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Camellia Encryption Algorithm Selected for New e-Government Recommended Ciphers List

- Japan's only 128-bit block cipher encryption algorithm to be adopted -

TOKYO, March 26, 2013 - Nippon Telegraph and Telephone Corporation (NYSE: NTT) and Mitsubishi Electric Corporation (TOKYO: 6503) announced today that Camellia, the 128-bit block cipher jointly developed by the two companies in 2000, has been selected for adoption in Japan's new e-Government Recommended Ciphers List as the only 128-bit block cipher encryption algorithm developed in Japan.
The selection is attributed to Camellia's high reputation for ease of procurement, and security and performance features comparable to those of the Advanced Encryption Standard (AES), the de facto standard 128-bit block Cipher adhering to U.S. government standards that was also selected for adoption in the new e-Government Recommended Ciphers List. As a leading technology strengthening the competitiveness of Japanese information security industries, Camellia is recognized as Japan's prime example of 128-bit block cipher algorithms, which are used widely in applications involving large-volume data, such as electronic communications, file encryption and mobile device authentication.

The e-Government Recommended Ciphers List selected by the Cryptography Research and Evaluation Committees (CRYPTREC) consists of recommended cryptographic technologies that offer robust security and processing capabilities, for both software and hardware, and can be applied in system construction. The List, first released in February 2003, recently was updated for the first time in 10 years. Camellia, which also was selected for the original list, was reselected as the only Japanese encryption algorithm among 128-bit block ciphers.

Significance of the adoption
- Safety and performance
An encryption algorithm is proven to be secure when it has resisted multiple deciphering attacks over a long period of time. Camellia's security has been continuously tested over a decade by the cryptography research community. Meanwhile, its ability to withstand newly-found attack techniques, including related-key, biclique-based meet-in-the-middle, and rebound attacks, was investigated, but no successful attack has been reported so far. Camellia's level of security therefore surpasses that of AES, which was subject to successful (but impractical) related-key attacks reported on its 192- and 256-bit versions.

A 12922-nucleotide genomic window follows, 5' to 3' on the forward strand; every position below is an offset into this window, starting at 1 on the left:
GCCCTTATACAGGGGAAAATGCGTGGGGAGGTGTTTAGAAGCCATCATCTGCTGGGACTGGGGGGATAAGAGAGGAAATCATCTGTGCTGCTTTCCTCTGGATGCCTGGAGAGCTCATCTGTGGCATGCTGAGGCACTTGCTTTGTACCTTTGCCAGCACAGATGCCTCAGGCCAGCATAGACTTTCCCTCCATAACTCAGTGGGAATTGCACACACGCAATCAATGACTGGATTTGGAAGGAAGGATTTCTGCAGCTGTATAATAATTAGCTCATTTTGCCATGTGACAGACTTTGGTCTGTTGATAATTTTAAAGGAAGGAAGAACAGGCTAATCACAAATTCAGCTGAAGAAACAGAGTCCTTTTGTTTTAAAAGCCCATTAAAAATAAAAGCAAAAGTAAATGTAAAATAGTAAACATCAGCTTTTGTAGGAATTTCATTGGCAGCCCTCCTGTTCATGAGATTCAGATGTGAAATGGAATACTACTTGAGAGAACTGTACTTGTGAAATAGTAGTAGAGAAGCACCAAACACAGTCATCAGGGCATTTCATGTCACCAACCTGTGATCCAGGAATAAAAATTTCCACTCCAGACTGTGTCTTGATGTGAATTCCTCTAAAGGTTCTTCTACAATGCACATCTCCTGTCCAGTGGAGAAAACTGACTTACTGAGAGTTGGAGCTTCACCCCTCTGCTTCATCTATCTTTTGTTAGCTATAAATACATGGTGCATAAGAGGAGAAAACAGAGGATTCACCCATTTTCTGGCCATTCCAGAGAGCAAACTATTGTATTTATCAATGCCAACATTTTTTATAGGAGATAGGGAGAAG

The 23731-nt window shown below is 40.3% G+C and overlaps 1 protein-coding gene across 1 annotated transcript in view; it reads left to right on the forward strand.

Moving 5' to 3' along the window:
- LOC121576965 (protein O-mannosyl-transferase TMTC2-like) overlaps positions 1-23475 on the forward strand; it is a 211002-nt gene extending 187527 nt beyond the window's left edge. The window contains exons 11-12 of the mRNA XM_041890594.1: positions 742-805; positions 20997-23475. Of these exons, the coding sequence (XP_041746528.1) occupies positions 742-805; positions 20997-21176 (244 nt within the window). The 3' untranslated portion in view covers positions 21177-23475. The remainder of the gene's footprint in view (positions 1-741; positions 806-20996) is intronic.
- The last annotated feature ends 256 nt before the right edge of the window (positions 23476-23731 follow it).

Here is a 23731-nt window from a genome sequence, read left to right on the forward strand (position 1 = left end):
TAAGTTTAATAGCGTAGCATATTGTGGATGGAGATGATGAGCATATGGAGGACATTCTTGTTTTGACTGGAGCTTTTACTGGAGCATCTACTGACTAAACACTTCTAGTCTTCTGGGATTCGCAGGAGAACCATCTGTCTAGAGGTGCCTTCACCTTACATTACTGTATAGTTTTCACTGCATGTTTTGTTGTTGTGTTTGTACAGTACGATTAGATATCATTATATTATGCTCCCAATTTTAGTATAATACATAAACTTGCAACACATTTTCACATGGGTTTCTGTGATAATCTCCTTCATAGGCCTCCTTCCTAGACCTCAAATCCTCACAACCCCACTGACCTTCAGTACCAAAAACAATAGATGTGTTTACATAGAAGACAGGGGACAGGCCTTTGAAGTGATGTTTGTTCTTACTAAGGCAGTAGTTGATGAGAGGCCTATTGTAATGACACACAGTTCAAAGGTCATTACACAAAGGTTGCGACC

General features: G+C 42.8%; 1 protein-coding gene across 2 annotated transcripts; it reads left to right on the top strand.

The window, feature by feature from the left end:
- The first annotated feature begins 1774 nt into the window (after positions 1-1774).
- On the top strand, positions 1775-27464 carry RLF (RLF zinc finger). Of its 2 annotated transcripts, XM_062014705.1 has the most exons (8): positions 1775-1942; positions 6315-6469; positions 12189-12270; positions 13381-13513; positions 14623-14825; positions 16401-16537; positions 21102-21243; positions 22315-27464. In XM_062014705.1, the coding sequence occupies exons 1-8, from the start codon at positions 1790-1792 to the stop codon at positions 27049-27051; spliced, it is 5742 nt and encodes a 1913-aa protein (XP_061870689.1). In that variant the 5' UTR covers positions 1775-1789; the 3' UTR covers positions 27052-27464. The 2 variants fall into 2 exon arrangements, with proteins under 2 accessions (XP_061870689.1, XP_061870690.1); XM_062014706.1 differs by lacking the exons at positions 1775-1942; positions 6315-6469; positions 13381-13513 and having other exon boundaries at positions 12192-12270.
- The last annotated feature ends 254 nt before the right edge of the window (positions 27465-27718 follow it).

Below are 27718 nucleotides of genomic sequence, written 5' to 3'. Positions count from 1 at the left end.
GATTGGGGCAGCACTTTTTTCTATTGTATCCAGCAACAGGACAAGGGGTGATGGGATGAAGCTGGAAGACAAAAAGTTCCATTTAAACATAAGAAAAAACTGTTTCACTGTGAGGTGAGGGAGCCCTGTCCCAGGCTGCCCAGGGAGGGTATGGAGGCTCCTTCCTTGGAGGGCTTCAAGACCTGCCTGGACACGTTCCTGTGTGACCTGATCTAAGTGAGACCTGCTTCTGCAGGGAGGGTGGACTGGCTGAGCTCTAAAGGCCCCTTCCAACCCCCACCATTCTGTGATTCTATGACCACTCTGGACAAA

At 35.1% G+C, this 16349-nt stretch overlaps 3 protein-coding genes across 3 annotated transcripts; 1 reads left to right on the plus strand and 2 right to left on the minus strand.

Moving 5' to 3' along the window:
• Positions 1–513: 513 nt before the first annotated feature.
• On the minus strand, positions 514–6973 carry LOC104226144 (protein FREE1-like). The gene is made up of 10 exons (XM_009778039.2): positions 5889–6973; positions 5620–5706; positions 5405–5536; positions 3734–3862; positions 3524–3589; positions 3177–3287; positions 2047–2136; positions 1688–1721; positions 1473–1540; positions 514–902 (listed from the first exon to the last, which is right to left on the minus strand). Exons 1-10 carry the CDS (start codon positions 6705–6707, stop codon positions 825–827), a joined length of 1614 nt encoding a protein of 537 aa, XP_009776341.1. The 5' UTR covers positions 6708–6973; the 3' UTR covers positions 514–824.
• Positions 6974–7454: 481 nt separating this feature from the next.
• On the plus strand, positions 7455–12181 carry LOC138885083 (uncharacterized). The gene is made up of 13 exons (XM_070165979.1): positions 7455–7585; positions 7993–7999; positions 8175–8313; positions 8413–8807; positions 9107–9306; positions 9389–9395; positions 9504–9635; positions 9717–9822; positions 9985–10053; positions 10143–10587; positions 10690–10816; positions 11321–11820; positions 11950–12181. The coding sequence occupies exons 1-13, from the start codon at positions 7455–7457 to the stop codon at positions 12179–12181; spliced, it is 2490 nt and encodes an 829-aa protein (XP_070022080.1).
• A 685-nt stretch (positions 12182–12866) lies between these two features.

- Ease of procurement based on extensive applications
NTT and Mitsubishi Electric made essential patents for Camellia available at no cost in 2001, and its source codes were opened in 2006 with the aim of positioning Camellia to play a leading role in the realization of a safe, low-cost and advanced information distribution society. It was the first time in Japan that a well-recognized Japanese cipher source code was opened. Camellia's open-source codes have been provided to world famous open-source projects such as OpenSSL, Firefox, Linux kernel and FreeBSD.
Camellia has been adopted by many international standards organizations, including the International Organization for Standardization (ISO), International Electrotechnical Commission (IEC) and New European Schemes for Signatures, Integrity and Encryption (NESSIE), and Internet standards such as the SSL/TLS security protocol. Most importantly, it is the first time for a cipher developed in Japan to be adopted by Internet-related standards.

Future prospects
NTT and Mitsubishi Electric will continue to research and develop application services and products incorporating Camellia-equipped open-source software and security products to ensure the safety of public and private systems. The companies will thereby contribute to the development of a more secure and advanced information society, covering the management of information such as social security and tax number systems that is expected to be introduced in the future.